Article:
I’ve always wondered how people continue doing the same work day in and day out (I am talking only about those whose work fulfills them). Don’t they ever find it boring, repetitive, or even monotonous? What is it about their work that keeps them going?
Take the case of Chef Jiro, arguably the greatest sushi master of all time, who starts work in the morning and comes home at night every day; once in a while he might take a day off to visit his home town, but other than that he shows up at work every day continuing to refine his craft. Even after working all these years (he’s now 93), he thinks he hasn’t reached perfection in his work. In that regard, he considers himself to be a disciple of his work (never a teacher).
Scott Adams, creator of the Dilbert comic strip, has been creating a daily comic strip for the past 30 years for his weblog (and syndicated elsewhere). Even after working all these years, he never truly feels he has “arrived”. He says:
Apparently the thing inside me that makes me work so hard is the same thing that keeps me unsatisfied. It’s a package deal. The best you can hope for is a family that understands.
Or take the case of renowned filmmaker (and professor) Spike Lee. He works throughout the week (Sundays included). For him, work isn’t work. That’s what he does. He says:
It’s not like for me Sunday is the Sabbath. I got work to do. For me, it’s not really work. I love what I’m doing.
Actually, that’s exactly what work should feel like for each one of us, but it doesn’t for most of us.
This idea of doing work every day (and by extension, making ideas happen) is true not just for those in the so-called “creative profession”, but even for those whose work may not typically be thought of as “creative”, but they are creative nonetheless (being creative is a verb, not a noun).
For instance, I have a handyman that I call on occasionally for home repair projects. He does the work quickly and charges (justifiably) high fees for it. He never takes a day off from work (Sundays included). He says the best thing he likes about his work is he gets to meet and work for people from all walks of life, and his job enables him to do just that. This way, he says, he also gets to learn more about the world. Of course, his family sometimes complains and wants him to spend more time at home, to which he says he can’t sit idle (at home) for more than an hour. I guess, at some point, work ceases to be work, which means you’ve probably found your calling (if there is such a thing).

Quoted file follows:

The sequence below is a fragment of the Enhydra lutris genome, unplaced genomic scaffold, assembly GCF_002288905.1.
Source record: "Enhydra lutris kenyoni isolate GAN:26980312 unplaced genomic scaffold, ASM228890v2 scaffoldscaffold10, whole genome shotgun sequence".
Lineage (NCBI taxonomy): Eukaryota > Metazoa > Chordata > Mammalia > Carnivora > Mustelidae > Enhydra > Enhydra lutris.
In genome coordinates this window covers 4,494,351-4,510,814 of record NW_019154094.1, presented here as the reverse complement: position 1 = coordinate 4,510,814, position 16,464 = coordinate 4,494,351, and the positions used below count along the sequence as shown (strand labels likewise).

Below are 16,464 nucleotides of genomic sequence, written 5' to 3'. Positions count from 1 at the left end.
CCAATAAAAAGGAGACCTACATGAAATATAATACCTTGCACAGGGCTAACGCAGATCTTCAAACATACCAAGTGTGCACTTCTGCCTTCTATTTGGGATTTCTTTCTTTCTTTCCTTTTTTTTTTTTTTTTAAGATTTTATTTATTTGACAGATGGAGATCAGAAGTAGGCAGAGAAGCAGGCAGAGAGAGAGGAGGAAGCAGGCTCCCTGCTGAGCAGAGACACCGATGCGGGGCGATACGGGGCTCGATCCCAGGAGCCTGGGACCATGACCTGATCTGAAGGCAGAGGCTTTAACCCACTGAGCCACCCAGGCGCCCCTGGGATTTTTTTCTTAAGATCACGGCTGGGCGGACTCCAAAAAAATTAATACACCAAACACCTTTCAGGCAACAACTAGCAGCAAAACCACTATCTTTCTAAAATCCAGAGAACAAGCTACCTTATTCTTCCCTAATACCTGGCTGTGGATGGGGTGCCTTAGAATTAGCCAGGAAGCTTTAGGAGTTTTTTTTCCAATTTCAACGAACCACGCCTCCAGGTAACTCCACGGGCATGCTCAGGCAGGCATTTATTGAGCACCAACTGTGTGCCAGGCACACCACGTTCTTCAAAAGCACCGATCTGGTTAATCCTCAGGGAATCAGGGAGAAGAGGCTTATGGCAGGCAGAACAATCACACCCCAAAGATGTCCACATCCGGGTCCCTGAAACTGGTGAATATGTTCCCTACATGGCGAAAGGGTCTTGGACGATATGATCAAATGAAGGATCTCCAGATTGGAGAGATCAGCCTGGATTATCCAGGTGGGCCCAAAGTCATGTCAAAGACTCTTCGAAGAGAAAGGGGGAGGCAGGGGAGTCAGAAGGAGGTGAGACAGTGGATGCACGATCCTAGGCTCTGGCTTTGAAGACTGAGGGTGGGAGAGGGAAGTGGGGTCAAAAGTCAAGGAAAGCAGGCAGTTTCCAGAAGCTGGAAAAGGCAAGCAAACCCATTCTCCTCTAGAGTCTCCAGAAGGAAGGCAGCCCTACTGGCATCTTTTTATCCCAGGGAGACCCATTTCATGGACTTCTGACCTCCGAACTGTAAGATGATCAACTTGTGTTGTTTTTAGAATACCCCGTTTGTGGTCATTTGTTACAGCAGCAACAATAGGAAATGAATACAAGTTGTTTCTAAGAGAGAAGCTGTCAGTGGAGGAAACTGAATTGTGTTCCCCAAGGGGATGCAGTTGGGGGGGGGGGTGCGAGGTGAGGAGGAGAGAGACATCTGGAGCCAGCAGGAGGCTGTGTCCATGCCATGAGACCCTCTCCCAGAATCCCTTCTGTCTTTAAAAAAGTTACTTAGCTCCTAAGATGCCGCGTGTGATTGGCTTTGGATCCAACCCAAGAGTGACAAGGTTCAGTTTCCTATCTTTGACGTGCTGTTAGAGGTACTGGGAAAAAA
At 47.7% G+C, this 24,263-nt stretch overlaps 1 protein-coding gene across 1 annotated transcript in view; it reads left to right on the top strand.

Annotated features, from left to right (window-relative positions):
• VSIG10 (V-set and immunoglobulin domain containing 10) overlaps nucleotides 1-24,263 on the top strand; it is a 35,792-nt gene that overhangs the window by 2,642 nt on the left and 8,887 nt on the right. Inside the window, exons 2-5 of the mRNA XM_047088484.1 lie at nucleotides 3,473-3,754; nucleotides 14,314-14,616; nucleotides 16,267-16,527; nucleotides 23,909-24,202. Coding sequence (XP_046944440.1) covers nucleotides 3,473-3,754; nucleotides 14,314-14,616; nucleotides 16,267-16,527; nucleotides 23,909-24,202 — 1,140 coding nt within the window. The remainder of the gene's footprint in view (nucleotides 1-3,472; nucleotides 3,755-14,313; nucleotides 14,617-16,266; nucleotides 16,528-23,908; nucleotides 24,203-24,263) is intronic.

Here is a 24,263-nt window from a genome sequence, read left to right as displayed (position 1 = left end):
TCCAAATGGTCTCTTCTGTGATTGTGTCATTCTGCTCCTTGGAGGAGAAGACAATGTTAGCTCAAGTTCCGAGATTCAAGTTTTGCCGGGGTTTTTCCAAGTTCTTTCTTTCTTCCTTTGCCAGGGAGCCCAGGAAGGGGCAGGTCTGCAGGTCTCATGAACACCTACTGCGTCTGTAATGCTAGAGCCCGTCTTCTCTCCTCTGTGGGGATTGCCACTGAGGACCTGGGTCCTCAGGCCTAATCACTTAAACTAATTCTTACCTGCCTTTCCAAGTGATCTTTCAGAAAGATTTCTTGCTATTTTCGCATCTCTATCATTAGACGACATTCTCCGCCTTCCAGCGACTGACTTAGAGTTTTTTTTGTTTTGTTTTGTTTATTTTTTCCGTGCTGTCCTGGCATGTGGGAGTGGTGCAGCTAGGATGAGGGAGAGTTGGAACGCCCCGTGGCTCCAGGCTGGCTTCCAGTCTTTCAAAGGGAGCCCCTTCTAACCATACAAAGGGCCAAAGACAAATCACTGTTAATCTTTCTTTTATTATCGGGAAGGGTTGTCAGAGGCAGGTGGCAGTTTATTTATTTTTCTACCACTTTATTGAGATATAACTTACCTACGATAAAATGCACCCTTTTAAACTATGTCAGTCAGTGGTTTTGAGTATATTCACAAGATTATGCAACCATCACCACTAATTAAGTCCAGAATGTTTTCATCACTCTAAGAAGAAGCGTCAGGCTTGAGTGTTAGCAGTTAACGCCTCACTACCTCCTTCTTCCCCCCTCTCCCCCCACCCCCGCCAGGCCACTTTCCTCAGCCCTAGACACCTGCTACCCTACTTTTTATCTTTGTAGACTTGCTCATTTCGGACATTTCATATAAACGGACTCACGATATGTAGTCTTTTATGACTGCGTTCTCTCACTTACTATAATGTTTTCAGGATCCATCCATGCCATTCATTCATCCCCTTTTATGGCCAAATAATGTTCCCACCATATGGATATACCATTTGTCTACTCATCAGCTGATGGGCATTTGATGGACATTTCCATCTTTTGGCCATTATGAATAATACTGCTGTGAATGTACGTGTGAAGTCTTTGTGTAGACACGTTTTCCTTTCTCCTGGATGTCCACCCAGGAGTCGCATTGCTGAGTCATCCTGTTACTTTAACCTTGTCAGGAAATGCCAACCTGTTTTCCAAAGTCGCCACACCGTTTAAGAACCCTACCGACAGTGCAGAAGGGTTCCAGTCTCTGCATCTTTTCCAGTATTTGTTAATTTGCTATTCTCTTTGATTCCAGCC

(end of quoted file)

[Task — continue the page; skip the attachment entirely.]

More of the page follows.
One thing you may never find these people say is that they don’t “feel” like doing the work or find it monotonous. These are also the same people who never look forward to taking family vacations. They like their work so much that they think of it as their raison d’être. In other words, they are professionals in the truest sense of the word. They show up and do the work every day whether or not they feel like it.
It’s the same reason I do the work every day. It gives my life meaning, purpose, and fulfillment (not to be confused with happiness). It serves a purpose greater than simply doing the work itself. For me, it’s about being the best I can be and helping others do the same.
The reason we make/do things every day in the first place is to make some kind of change in the world. Is there even another reason for making art?! I suspect deep down we all have a strong Why that has kept us going, even if only a few of us have articulated it explicitly. This is the thing that keeps us going day in and day out — something we care about deeply that serves a greater purpose than simply what we do (for a living), of which making money is simply a result (and not the main reason).